New statistics published today show that the UK is now awash with smartphones with two thirds of all handsets now being sold falling into the smartphone category. However, another report, published simultaneously, shows that while Britain's city mice have a big choice of network operators and service providers, our country mice often have just one choice - Hobson's. By Martyn Warwick.
The latest figures from Kantar Worldpanel Com Tech (a name that doesn't exactly roll easily off the tongue) show that 43.8 per cent of the UK's mobile phone subscriber base now own smartphones - and Google's increasingly popular Android operating system powers 49.9 per cent of them.
Second and third are Blackberry with 22.5 per cent and Apple with 18.5 per cent. However, Kantar compiled its figures from data obtained in the three months ending on October 2, 2011 so the effects of the launch of Apple's iPhone 4S are not apparent and may well have a big impact on next quarter's figures.
Among the handset manufacturers hitching their satrs to the Android OS bandwagon, HTC tops the league with 44.8 per cent of smartphone sales but Samsung of Korea is snapping at the Taiwanese company's heels with more than 30 per cent take-up..
Meanwhile, at the other end of the scale, Sony Ericsson's share of the smartphone market has fallen from the just over 20 per cent reported for the same period last year to just 8.5 per cent this. With Sony now having bought Ericsson's out of the joint venture it is to be hoped that things improve, and improve quickly.
Another interesting part of the Kantar report is that while Android aficionados love the OS, they don't have much loyalty to a particular device manufacturer - so the likes of HTC and Samsung seem likely to be locked in an endless spiral of tough competition to retain customers.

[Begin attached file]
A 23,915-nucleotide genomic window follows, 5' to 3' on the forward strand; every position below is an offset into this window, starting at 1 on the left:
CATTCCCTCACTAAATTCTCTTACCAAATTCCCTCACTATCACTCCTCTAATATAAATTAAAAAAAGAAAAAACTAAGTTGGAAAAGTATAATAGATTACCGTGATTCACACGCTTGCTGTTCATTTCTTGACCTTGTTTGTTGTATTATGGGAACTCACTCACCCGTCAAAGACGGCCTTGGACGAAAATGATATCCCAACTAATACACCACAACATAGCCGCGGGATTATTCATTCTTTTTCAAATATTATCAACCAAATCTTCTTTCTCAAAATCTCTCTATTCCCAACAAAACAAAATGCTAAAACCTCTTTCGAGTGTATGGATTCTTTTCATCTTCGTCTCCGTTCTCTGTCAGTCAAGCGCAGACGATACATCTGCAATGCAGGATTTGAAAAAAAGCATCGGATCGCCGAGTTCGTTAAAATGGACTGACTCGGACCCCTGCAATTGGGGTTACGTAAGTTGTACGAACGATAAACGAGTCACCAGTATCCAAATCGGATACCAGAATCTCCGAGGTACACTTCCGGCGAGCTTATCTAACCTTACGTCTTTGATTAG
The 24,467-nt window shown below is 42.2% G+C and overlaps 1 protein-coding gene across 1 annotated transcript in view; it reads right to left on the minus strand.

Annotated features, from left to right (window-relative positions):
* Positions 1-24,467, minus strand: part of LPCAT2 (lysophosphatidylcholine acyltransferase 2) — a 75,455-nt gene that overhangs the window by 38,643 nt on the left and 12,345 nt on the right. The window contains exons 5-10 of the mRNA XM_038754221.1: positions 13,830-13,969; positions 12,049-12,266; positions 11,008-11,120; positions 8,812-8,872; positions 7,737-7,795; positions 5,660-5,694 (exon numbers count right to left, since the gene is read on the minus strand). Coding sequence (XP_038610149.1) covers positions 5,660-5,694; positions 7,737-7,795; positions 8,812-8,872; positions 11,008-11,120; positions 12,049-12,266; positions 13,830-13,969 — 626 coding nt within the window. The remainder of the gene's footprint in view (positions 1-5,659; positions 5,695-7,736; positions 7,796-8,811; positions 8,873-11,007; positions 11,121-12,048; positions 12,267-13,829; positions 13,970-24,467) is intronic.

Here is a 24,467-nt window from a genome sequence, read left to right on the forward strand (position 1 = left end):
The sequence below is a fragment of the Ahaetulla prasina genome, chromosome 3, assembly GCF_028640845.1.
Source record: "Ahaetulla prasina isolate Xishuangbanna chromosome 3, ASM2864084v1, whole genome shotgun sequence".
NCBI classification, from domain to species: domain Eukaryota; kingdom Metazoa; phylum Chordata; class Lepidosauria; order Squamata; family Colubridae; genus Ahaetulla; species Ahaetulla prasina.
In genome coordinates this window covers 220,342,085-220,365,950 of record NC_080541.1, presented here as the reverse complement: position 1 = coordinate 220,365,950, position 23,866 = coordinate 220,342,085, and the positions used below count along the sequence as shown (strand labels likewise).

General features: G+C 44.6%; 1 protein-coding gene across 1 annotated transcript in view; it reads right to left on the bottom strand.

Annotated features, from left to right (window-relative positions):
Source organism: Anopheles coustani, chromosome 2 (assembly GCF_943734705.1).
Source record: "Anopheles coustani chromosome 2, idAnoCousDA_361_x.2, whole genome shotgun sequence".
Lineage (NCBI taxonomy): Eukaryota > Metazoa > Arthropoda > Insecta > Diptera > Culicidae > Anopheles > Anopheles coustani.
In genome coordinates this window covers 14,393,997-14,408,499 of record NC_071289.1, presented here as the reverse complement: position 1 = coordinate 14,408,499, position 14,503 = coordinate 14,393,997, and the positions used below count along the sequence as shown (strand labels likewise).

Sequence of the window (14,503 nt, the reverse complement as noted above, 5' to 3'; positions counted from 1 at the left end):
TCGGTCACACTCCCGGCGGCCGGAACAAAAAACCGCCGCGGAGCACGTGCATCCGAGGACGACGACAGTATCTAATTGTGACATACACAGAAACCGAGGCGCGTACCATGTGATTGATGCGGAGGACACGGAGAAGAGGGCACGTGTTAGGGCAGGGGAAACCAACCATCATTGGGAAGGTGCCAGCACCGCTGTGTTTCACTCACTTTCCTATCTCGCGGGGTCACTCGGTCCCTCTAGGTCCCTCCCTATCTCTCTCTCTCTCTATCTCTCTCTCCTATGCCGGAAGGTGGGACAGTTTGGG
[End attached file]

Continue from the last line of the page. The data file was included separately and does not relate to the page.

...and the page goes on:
So, things are looking pretty rosy for the UK's urban smartphone users. However, the same can't be said for those living in rural communities.
A new report from Ofcom, the UK's uber-regulator of telecoms and the media, shows that country dwellers are either limited in the "choice" to just one 3G provider, whilst in far too many cases, there is still no 3G service at all. Incredibly, given the size of the country and the plethora of operators, in late 2011 some 27 per cent of Britsstill cannot receive any form of 3G service.
Ofcom has a legal requirement to produce an "Infrastructure Report" to the UK government every three years. It shows all broadband, mobile telephone, fixed line digital radio and TV coverage in Great Britain.
Under the terms of their licenses, UK mobile network operators must provide coverage to 80 per cent of UK inhabitants - most of whom live in towns and cities. Thus while there is spirited competition in the country's conurbations there is very, very much less in rural areas.
As the Ofcom report says, the new data shows “considerably better household coverage compared with geographic coverage, because mobile providers tend to prioritise investment in network infrastructure where the maximum number of consumers and businesses can be served”.
In other words, if you live in the British countryside enjoy the views and peace and quiet but don't expect to be part of the e-economy any time soon.
Photo by Derek Voller, via Wikimedia Commons
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